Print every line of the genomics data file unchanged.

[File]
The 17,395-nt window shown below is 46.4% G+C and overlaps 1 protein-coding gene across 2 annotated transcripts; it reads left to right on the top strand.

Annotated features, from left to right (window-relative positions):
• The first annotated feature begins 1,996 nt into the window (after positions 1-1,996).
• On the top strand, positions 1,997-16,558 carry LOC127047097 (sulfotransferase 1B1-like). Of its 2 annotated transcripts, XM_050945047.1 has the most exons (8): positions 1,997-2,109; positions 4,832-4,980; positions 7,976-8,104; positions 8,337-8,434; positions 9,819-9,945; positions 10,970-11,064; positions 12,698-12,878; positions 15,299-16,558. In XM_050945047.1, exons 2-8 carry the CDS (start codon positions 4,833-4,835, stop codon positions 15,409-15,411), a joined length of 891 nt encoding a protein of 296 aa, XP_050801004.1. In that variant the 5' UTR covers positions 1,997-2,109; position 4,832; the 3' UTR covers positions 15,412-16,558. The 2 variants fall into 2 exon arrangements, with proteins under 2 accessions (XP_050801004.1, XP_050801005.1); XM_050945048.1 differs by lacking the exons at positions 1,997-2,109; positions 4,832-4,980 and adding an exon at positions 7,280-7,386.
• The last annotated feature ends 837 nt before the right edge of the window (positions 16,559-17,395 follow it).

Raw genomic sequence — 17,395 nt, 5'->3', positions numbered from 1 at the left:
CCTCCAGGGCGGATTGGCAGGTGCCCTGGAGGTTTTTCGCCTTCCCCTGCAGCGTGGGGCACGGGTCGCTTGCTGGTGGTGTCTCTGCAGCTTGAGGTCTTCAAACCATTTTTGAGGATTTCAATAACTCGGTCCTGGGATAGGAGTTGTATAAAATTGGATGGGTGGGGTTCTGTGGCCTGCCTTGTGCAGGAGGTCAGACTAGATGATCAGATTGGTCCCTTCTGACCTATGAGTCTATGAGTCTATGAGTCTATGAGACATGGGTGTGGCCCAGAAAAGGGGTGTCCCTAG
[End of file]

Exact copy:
The 17,395-nt window shown below is 46.4% G+C and overlaps 1 protein-coding gene across 2 annotated transcripts; it reads left to right on the top strand.

Annotated features, from left to right (window-relative positions):
• The first annotated feature begins 1,996 nt into the window (after positions 1-1,996).
• On the top strand, positions 1,997-16,558 carry LOC127047097 (sulfotransferase 1B1-like). Of its 2 annotated transcripts, XM_050945047.1 has the most exons (8): positions 1,997-2,109; positions 4,832-4,980; positions 7,976-8,104; positions 8,337-8,434; positions 9,819-9,945; positions 10,970-11,064; positions 12,698-12,878; positions 15,299-16,558. In XM_050945047.1, exons 2-8 carry the CDS (start codon positions 4,833-4,835, stop codon positions 15,409-15,411), a joined length of 891 nt encoding a protein of 296 aa, XP_050801004.1. In that variant the 5' UTR covers positions 1,997-2,109; position 4,832; the 3' UTR covers positions 15,412-16,558. The 2 variants fall into 2 exon arrangements, with proteins under 2 accessions (XP_050801004.1, XP_050801005.1); XM_050945048.1 differs by lacking the exons at positions 1,997-2,109; positions 4,832-4,980 and adding an exon at positions 7,280-7,386.
• The last annotated feature ends 837 nt before the right edge of the window (positions 16,559-17,395 follow it).

Raw genomic sequence — 17,395 nt, 5'->3', positions numbered from 1 at the left:
CCTCCAGGGCGGATTGGCAGGTGCCCTGGAGGTTTTTCGCCTTCCCCTGCAGCGTGGGGCACGGGTCGCTTGCTGGTGGTGTCTCTGCAGCTTGAGGTCTTCAAACCATTTTTGAGGATTTCAATAACTCGGTCCTGGGATAGGAGTTGTATAAAATTGGATGGGTGGGGTTCTGTGGCCTGCCTTGTGCAGGAGGTCAGACTAGATGATCAGATTGGTCCCTTCTGACCTATGAGTCTATGAGTCTATGAGTCTATGAGACATGGGTGTGGCCCAGAAAAGGGGTGTCCCTAG